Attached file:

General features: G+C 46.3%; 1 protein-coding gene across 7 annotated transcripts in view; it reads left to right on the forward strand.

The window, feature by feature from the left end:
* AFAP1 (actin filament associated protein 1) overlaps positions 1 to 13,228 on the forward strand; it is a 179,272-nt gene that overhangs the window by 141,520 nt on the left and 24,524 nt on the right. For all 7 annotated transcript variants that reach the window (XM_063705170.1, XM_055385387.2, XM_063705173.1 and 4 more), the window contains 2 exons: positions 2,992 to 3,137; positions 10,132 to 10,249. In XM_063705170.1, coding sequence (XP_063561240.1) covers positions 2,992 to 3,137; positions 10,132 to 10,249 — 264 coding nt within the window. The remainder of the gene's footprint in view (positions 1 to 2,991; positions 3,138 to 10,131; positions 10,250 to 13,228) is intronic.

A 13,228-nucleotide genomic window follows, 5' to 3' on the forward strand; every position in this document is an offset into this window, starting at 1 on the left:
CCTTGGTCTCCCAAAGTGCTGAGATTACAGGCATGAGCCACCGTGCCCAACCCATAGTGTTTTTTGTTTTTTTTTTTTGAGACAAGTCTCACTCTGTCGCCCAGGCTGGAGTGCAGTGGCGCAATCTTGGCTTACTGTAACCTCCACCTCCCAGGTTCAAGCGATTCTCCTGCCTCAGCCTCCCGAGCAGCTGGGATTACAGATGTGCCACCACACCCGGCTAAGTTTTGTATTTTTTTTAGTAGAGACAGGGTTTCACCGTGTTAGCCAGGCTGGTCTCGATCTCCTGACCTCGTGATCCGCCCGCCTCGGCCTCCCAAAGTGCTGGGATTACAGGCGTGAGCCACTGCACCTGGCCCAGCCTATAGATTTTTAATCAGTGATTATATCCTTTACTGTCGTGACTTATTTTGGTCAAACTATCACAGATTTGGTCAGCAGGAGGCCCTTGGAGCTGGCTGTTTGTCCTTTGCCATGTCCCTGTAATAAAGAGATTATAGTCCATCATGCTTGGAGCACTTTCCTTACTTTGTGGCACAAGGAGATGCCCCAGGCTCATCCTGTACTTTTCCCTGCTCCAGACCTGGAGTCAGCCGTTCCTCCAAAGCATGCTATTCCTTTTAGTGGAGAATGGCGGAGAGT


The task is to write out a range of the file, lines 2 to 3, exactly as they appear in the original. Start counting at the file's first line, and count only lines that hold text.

The window, feature by feature from the left end:
* AFAP1 (actin filament associated protein 1) overlaps positions 1 to 13,228 on the forward strand; it is a 179,272-nt gene that overhangs the window by 141,520 nt on the left and 24,524 nt on the right. For all 7 annotated transcript variants that reach the window (XM_063705170.1, XM_055385387.2, XM_063705173.1 and 4 more), the window contains 2 exons: positions 2,992 to 3,137; positions 10,132 to 10,249. In XM_063705170.1, coding sequence (XP_063561240.1) covers positions 2,992 to 3,137; positions 10,132 to 10,249 — 264 coding nt within the window. The remainder of the gene's footprint in view (positions 1 to 2,991; positions 3,138 to 10,131; positions 10,250 to 13,228) is intronic.